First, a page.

Beyond being actors, can you determine what Haley Joel Osment, Robin Williams and Brent Spiner all have in common? If you guessed that they all played androids, then you are right and most likely walked out of at least one movie theatre in your life.
The idea that robots could help out around the house with daily tasks, child rearing and companionship has been a staple in science fiction since Robbie the Robot from “Forbidden Planet” and Rosie from “The Jetsons.” So why aren’t more homes teaming with robot Robin Williamses? The short answer is “Do you really want Robin Williams in your house?” (OK, that was a question.) The long answer is that scientists might be getting close.
According to a Press Release from Hanson Robotics:
“Dmitry Itskov, founder of the 2045 Initiative and Global Future 2045 congress (GF2045) has announced that he will unveil the Dmitry Avatar-A head — the world’s most human-like android head — at the GF2045 congress, scheduled for June 15-16 at Alice Tully Hall at Lincoln Center in New York City.
The Dmitry Avatar-A head is an exact robotic replica of the head of Mr. Dmitry Itskov himself and was created by award-winning roboticist Dr. David Hanson, founder of Hanson Robotics. Hanson is best known for his robotic androids of Albert Einstein and Philip K. Dick, and the latter will also be exhibited at the GF2045 congress.
Dmitry Itskov himself commented: ‘The world’s best two creators of state-of-the-art robotic faces — Dr. Ishiguro of Japan and Dr. Hanson — are speakers at our GF2045 congress. In this project Dr. Hanson pushed the state-of-the-art even further. This achievement shows that science is literally just a few steps away from being able to make an artificial human head and body shape that is extremely realistic and nearly indistinguishable from the original.
‘The Dmitry Avatar-A head represents the most expressive facial robot in history and far exceeds the life-like characteristics of previous robot portraits of humans in both technology and artistry,’ stated David Hanson. ‘The Dmitry Avatar-A head can establish eye contact, recognize faces, and carries out natural spoken conversation. In the case of Dmitry Itskov, the robot will be controlled by Dmitry, enabling the Avatar-A head to speak both Russian and English.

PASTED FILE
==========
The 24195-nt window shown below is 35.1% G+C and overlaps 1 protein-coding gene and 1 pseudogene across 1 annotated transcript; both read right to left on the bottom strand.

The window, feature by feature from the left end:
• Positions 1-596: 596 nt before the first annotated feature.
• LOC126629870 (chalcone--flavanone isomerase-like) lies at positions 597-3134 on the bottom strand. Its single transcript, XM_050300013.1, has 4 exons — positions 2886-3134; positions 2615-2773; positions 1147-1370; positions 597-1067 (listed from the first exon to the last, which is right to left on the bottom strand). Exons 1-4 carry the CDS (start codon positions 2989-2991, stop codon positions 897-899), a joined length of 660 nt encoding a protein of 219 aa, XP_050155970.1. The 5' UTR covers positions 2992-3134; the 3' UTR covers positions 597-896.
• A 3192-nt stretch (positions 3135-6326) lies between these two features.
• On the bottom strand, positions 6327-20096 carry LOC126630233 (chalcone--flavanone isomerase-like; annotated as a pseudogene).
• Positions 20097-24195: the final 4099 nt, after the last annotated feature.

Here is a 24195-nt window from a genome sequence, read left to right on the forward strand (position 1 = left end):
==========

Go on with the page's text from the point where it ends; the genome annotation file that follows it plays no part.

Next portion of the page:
Facial expressions were created with 36 degrees of freedom (servomotors) with high-resolution sensors in the eyes. The Dmitry Avatar-A head also benefits from a new hyper-expressive formulation of Hanson’s proprietary nanotech material called ‘Frubber,’ a spongy, structured elastic polymer that expertly mimics the movement of real human musculature and skin using 1/20th the power of other materials, as well as new mechanisms for improved facial expressions, explained Hanson. The Dmitry Avatar-A head is built for real use and is designed as a whole system for practical deployment as a telepresence representative. According to Hanson, the Dmitry Avatar-A head represents “a leap into a bold new future. The age of avatars has arrived!(1)”
OK. But, we want our robots to clean the house as well as make eye contact. How about robots that keep tabs on your personal hygiene?
“Robot maker CrazyLabo and the Kitakyushu National College of Technology, both in Fukuoka Prefecture, have developed a female humanoid and a dog robot that sniff a person’s breath and feet and use snarky remarks and exaggerated reactions to encourage offenders to do something about their breath and body odor.(2)”
But a robot shooting you snide remarks about your teeth is far more expensive than simply inviting your mother-in-law over for dinner — a job she can accomplish in spades. We want a bit more bang for our buck.
The Wall Street Journal has reported on a $5,000 bot that can teach America’s children:
“This year, robots will be teaching everything from math to vocabulary to nutrition inside classrooms in California and New York, a move the researchers call a first in American education.
The Los Angeles experiment, scheduled to start later this spring, will use a robotic ‘dragon’ to teach first-graders about healthy lifestyle habits. Students will help show the robot how to prepare for a race; the hope is that by sharing tips with the dragon, they take their own lessons to heart.
At a Harlem elementary school, a robot named ’Projo’ works with students on math puzzles and more as part of an effort to connect with students.”
The robot in the Los Angeles trial costs about $5,500 when stylish touches such as fur, feet and wings are added. The effort is the first of several robot experiments planned and is backed by a five-year, $10 million grant from the National Science Foundation. It will be conducted by a coalition of researchers from Yale University, the Massachusetts Institute of Technology, the University of Southern California and Stanford University.(3)”
There is hope that robot friends are in our near future. But, since most robots with artificial intelligence being created today are built to serve a specific niche (playing chess, winning at “Jeopardy!” and teaching our children), we might have to wait a bit longer for this (4.)